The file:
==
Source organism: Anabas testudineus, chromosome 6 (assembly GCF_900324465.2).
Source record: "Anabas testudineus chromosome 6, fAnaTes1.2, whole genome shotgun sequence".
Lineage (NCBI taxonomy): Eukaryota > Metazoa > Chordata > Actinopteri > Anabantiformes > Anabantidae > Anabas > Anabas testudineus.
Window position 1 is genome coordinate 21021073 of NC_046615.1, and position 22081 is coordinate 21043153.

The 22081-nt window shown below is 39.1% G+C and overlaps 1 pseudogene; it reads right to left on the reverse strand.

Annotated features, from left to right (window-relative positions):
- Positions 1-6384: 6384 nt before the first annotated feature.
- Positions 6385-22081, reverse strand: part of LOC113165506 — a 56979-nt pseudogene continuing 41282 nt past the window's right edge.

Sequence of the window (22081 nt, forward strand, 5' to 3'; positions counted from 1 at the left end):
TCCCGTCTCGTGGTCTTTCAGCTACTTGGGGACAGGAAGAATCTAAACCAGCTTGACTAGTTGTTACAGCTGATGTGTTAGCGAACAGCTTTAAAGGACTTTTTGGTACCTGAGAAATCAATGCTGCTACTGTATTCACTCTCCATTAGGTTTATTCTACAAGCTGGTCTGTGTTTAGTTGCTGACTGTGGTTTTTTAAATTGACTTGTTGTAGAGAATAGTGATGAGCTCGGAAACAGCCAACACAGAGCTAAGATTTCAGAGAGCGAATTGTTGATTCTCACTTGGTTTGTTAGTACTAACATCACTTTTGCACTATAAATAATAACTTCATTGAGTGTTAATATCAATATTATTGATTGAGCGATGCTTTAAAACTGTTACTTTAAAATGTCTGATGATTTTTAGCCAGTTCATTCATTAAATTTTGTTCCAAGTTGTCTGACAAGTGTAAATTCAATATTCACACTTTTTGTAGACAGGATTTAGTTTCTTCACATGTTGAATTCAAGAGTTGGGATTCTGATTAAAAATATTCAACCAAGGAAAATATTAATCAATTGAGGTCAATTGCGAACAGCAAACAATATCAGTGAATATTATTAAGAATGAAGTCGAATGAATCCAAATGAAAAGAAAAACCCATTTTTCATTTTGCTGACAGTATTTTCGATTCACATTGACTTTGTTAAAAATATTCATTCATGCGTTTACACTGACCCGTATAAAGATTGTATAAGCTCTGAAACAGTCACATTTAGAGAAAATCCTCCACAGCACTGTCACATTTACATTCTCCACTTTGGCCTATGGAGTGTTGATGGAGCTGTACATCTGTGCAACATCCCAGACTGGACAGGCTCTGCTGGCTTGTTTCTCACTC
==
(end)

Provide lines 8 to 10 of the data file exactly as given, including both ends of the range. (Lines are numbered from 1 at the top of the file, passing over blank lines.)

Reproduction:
- Positions 6385-22081, reverse strand: part of LOC113165506 — a 56979-nt pseudogene continuing 41282 nt past the window's right edge.

Sequence of the window (22081 nt, forward strand, 5' to 3'; positions counted from 1 at the left end):
TCCCGTCTCGTGGTCTTTCAGCTACTTGGGGACAGGAAGAATCTAAACCAGCTTGACTAGTTGTTACAGCTGATGTGTTAGCGAACAGCTTTAAAGGACTTTTTGGTACCTGAGAAATCAATGCTGCTACTGTATTCACTCTCCATTAGGTTTATTCTACAAGCTGGTCTGTGTTTAGTTGCTGACTGTGGTTTTTTAAATTGACTTGTTGTAGAGAATAGTGATGAGCTCGGAAACAGCCAACACAGAGCTAAGATTTCAGAGAGCGAATTGTTGATTCTCACTTGGTTTGTTAGTACTAACATCACTTTTGCACTATAAATAATAACTTCATTGAGTGTTAATATCAATATTATTGATTGAGCGATGCTTTAAAACTGTTACTTTAAAATGTCTGATGATTTTTAGCCAGTTCATTCATTAAATTTTGTTCCAAGTTGTCTGACAAGTGTAAATTCAATATTCACACTTTTTGTAGACAGGATTTAGTTTCTTCACATGTTGAATTCAAGAGTTGGGATTCTGATTAAAAATATTCAACCAAGGAAAATATTAATCAATTGAGGTCAATTGCGAACAGCAAACAATATCAGTGAATATTATTAAGAATGAAGTCGAATGAATCCAAATGAAAAGAAAAACCCATTTTTCATTTTGCTGACAGTATTTTCGATTCACATTGACTTTGTTAAAAATATTCATTCATGCGTTTACACTGACCCGTATAAAGATTGTATAAGCTCTGAAACAGTCACATTTAGAGAAAATCCTCCACAGCACTGTCACATTTACATTCTCCACTTTGGCCTATGGAGTGTTGATGGAGCTGTACATCTGTGCAACATCCCAGACTGGACAGGCTCTGCTGGCTTGTTTCTCACTC